Changes to whistleblowing laws are afoot

Finlay McKay and Gavin Macgregor examine the key findings of the All Party Parliamentary Group for Whistleblowing’s recently published report

Currently, employees can raise employment tribunal claims if they have suffered detrimental treatment after having disclosed information that is protected. Protected disclosures include information about a criminal offence, the breach of a legal obligation, a miscarriage of justice, dangers to health and safety or environmental damage. 

The All Party Parliamentary Group (APPG) found that employees who raised genuine concerns were too often faced with either ‘inaction or retaliation’. More than 75 per cent of those interviewed said they had faced bullying, demotions, pay reductions, suspensions or forced dismissals for speaking out. 

The key findings of the report include:

  • The remedies provided in 1998 by the Public Interest Disclosure Act (PIDA) are largely not understood.
  • A general legal obligation for organisations to set up mechanisms to protect whistleblowers is missing. Current whistleblowing law only looks at protecting whistleblowers after they have suffered detrimental treatment.
  • The definitions of ‘whistleblowing’ and ‘whistleblowers’ are too narrow. For example, all employees and workers are protected by PIDA, but this does not extend to members of the public who raise health and safety concerns with an organisation.
  • There is little public knowledge or understanding of the existing legal protections.
  • Policy and procedures often bear no resemblance to the actual practice of organisations.
  • The cost of litigation is too great for most citizens and this can be exploited by employers that may dismiss or mistreat whistleblowers in the knowledge that the costs of instructing solicitors to represent them in an employment tribunal often deter employees from raising claims.

APPG recommendations

The APPG identified 10 recommendations:

1. The term ‘whistleblower’ should be defined in law.

2. The legal definition of whistleblowing should include individuals raising concerns about any harmful violation of integrity and ethics, even when such concern is not criminal or illegal.

3. Whistleblower protection should extend to members of the public.

4. Mandatory internal and external reporting mechanisms should be adopted to include meaningful penalties for those who fail to meet the requirements.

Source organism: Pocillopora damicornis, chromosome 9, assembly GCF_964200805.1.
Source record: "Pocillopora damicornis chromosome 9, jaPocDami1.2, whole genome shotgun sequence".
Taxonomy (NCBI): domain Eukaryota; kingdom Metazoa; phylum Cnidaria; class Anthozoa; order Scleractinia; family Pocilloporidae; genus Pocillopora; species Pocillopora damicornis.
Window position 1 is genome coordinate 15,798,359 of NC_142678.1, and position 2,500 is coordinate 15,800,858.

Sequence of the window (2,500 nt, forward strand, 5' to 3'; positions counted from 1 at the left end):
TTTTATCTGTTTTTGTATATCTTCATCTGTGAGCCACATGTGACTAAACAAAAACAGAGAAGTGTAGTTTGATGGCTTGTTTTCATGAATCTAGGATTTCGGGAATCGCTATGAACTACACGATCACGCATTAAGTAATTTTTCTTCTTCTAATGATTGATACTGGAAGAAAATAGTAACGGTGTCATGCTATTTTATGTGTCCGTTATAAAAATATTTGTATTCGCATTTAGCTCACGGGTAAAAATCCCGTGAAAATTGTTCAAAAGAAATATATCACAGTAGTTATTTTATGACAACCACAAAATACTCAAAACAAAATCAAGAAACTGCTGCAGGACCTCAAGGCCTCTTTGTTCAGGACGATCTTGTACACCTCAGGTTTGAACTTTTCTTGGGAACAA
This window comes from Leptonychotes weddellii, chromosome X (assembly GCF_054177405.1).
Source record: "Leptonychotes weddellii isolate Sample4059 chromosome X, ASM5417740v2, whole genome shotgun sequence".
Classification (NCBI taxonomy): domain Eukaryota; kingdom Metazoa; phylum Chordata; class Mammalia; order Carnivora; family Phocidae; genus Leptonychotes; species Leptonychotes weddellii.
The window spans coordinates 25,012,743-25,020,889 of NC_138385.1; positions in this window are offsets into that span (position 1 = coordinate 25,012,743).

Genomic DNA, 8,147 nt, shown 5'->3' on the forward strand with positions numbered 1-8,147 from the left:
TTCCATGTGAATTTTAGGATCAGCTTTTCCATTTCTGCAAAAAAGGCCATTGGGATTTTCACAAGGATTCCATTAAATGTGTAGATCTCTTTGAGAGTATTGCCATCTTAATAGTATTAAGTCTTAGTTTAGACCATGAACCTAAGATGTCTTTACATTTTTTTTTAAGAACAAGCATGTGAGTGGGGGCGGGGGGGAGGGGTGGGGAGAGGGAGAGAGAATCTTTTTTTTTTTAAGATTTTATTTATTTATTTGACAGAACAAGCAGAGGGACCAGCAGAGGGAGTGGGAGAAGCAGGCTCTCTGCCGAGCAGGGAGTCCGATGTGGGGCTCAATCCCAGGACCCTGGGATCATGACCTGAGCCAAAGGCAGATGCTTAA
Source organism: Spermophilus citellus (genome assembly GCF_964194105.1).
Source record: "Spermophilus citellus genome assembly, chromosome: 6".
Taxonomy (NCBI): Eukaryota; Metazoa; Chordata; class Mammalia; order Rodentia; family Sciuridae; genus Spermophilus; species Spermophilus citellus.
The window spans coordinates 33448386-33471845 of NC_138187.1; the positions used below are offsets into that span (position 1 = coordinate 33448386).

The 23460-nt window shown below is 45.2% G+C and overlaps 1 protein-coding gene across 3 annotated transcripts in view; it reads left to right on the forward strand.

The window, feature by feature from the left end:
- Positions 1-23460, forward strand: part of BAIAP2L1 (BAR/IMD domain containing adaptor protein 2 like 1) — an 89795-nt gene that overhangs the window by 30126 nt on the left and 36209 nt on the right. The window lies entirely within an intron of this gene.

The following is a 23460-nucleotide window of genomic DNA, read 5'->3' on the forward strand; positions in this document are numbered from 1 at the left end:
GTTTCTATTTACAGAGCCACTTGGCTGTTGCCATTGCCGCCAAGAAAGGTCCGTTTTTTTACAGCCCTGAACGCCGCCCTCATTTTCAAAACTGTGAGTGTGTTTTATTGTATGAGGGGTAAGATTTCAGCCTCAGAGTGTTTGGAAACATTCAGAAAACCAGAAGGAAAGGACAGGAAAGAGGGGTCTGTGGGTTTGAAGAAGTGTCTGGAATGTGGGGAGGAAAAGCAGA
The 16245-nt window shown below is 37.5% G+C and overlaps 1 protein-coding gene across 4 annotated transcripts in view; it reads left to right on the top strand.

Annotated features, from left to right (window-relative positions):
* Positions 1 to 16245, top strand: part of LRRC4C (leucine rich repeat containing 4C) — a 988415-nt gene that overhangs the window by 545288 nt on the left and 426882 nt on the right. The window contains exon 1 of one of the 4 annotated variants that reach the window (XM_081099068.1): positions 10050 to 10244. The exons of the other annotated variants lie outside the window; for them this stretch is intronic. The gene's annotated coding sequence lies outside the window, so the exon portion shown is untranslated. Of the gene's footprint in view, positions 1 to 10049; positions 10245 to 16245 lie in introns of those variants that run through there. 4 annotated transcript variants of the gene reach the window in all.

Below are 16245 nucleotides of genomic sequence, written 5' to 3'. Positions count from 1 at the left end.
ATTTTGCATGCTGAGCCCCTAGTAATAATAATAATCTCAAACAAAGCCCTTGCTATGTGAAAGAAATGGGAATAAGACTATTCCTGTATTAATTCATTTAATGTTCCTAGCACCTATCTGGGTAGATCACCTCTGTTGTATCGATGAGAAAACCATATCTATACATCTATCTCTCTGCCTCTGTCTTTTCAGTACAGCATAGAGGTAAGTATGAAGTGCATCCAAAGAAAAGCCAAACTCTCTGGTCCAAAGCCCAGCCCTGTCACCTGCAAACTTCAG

5. A review of compensation must be carried out. The APPG considers current levels of compensation are often too low. For example, one whistleblower disclosed that their pre-trial costs were £78,000 and the average award of compensation for unfair dismissal in 2017-18 was £15,000.

6. An urgent review of the barriers to justice, including access to legal aid, should be carried out, and measures including protection against costs awards should be introduced.

7. A prohibition of non-disclosure agreements in whistleblowing cases should be enforced. 

8. Regulatory framework and coordination should be improved, to include international best practice and a public awareness campaign.

9. An urgent review of the prescribed persons list must be carried out, and a more comprehensive guide to their role and measures to ensure they fulfil their responsibilities introduced. 

10. An ‘independent office for the whistleblower’ should be established, with powers to enforce protections and administer meaningful penalties.

What does this mean for businesses?

The report is the first of three that the APPG plans to publish. The next will survey regulators, government departments and trade unions. The final paper will consider views by MPs, the Lords, the judiciary and journalists.

Although the report recognises that the law on whistleblower protection is well developed compared to the EU, the APPG concludes that more needs to be done to improve our domestic law, which is “complicated, overly legalistic, cumbersome, obsolete and fragmented”. While this is only a recommendation, the report gives a clear indication that legislative changes to provide further protection for whistleblowers are on the horizon. 

The whistleblowing landscape has altered significantly in the two decades since the PIDA. The message from the APPG is clear – whistleblowers need greater protection to ensure that malpractice is notified to organisations, without individuals fearing retaliation. The APPG considers it is important that employers are held more accountable for not providing this protection.

Like discrimination cases, there is no cap on the compensation that an employment tribunal may award to a whistleblower. A company’s reputation can be seriously damaged if protected disclosures are not handled appropriately. Employers will benefit by developing a culture where individuals are appreciated for bringing genuine concerns to the company’s attention.

Finlay McKay is a partner, and Gavin Macgregor is an associate, at CMS